I understand the desire for a G.I. Joe cinematic universe—lord knows every recognizable intellectual property is vying for one—but Snake Eyes is yet another losing roll for the Hasbro toy line. Robert Schwentke is no stranger to blockbuster action after helming RED, except none of that shows in this mismatched blend of Eastern and Western fighter choreography. I was all ready to praise an American studio project that treats uncontainable brawls with the capability of fluid martial artistry over meathead bulkiness, yet that pitch is back-burnered until further notice. Snake Eyes is some return-to-the-drawing-board fumbling if I’ve ever seen a franchise shake-up (and trust me, this isn’t the first).
Henry Golding steps into the counter-terrorism boots of “Snake Eyes,” an orphaned child who watched his father’s assassination and became a rough-and-tumble mercenary as a result. His Yakuza servitude unites him with Tommy (Andrew Koji), next in line to rule the Japanese Arashikage clan. Should Snake Eyes pass three challenges of honor, he will become part of the Arashikage family—a feeling he’s never felt since the day a pair of dice decided his papa’s fate. If Snake Eyes survives, he’ll become Tommy’s brother-in-arms. That’s if ulterior motivations of revenge and blackmail don’t endanger his chances.
Let me start by confirming how quickly the action set pieces reveal their unappealing chaos. It’s not long after a flashback introduction before Henry Golding and Andrew Koji are fighting back-to-back, in a tee-up that evokes the outnumbered hallway one-take rumble in Oldboy mixed with The Night Comes for Us. Any other movie would allow viewers to feel punishing blows and behold choreography worth our breathless attention, but cinematographer Bojan Bazelli is out of their depth. The minute Golding and Koji start throwing hands and swinging steel weapons, Snake Eyes becomes an indecipherable hyper-blur where shaky camera tactics sabotage scene after scene of brawler intrigue. It’s like whoever’s operating the camera enters hurricane grade winds whenever attacks commence, attributing to some inexcusably ugly lensing whenever Snake Eyes should be at its most sensational. How do you waste Andrew Koji and Iko Uwais’s brutal pageantry on the equivalent of earthquake home video footage? Especially when a few instances where slow motion comes into play do boast some old-school partnership moves where, for instance, Koji vaults over Golding as the latter cuts his hand restraints mid-glide?
Maybe that’s a tad on Golding, who never feels wholly comfortable as the “iconic” G.I. Joe figure Snake Eyes, his first immersive foray into action cinema. A PG-13 rating lends itself to bloodless butt-kicking, but even at that, Schwentke feels like he’s purposely trying to hide incapable trading blows that wouldn’t sell without distorted frame quality. I won’t say the Crazy Rich Asians star has no presence, but I’m not sold in the least on his G.I. Joe casting choice. Rather, the entire ensemble feels out-of-place, whether it’s Golding’s inconsistent accent swaps between American, British, and something else or the improper sterilization of Samara Weaving as handheld crossbow enthusiast Scarlett. So few characters carry presence beyond their costumes, especially the typically renegade Weaving playing cardboard and uninteresting—something I’ve never dared suggest thus far throughout the wild-card specialist’s career.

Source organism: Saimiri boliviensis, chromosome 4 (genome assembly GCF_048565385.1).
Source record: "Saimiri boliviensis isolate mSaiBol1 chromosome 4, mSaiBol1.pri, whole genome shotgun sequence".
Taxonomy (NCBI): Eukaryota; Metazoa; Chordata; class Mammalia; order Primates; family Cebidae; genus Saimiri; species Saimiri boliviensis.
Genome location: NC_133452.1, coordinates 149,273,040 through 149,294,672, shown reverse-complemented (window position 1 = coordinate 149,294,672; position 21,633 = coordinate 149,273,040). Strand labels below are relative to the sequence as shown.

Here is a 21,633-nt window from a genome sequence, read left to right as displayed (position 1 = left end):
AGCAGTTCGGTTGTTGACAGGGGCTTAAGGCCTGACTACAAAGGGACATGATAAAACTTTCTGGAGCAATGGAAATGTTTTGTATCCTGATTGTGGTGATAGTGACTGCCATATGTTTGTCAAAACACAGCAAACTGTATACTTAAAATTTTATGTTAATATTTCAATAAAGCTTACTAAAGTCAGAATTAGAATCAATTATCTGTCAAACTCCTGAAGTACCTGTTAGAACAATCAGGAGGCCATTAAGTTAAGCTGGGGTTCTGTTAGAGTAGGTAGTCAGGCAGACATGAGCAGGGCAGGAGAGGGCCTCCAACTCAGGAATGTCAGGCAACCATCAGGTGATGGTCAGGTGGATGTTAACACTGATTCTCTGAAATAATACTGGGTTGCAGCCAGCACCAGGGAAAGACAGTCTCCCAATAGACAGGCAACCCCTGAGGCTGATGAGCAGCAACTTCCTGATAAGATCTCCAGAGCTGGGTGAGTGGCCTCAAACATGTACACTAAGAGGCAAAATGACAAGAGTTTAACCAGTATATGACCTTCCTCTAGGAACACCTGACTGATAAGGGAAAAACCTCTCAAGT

Snake Eyes plays like a re-re-boot into G.I. Joe lore for the zillionth time, which balloons the title’s running time over two hours. The do-gooding ninja aspects succeed because of security specialist Akiko (Haruka Abe) or elder Blind Master (Peter Mensah), but recasting comes at a price. I’m into the mysticism of upholding tradition and respecting the words we utter from our hearts. Still, Hollywood’s approach to representing anything outside American comfort zones is disheartening when countries like Indonesia are trouncing our action output. Snake Eyes pales in comparison and even squanders golden hour scenic views on a burgeoning tournament-style fighter who can barely keep up with the techniques used to hide his presumably lacking swordplay and combo moves (can’t comprehend motion-sick tremors as a stylistic choice).
It pains me to say Snake Eyes is a borderline insult to action cinema that blends elements of Japanese syndicate mysticism into G.I. Joe’s marketability, but never well. Gemstones with fireblast powers and auras of champions are no match for the putrid visual storytelling on display—primarily through foot-fist ways. Even an introduction like The Baroness (Úrsula Corberó) faceplants as her stunt inclusion becomes jumbled within the blatant team-up shots and narrative abandon that’s all over the map. The film becomes a cycle of suited criminals sprinting towards Snake Eyes or Tommy like maniacs, a mess of dizzying “action” garble, and then some egregiously written beats that play all the predictable hits. I’m shocked how little Snake Eyes connects with this critic, but I guess that’s just consequential runoff when you squander two of the most electric, masterclass action icons in this international but still too Americanized take on franchise reinvigoration. Watch Warrior or The Raid: Redemption or Headshot or The Night Comes for Us to grasp an idea of what Snake Eyes so desperately wants to be—and never once becomes under a neon Tokyo mask that never feels injected into the production’s DNA.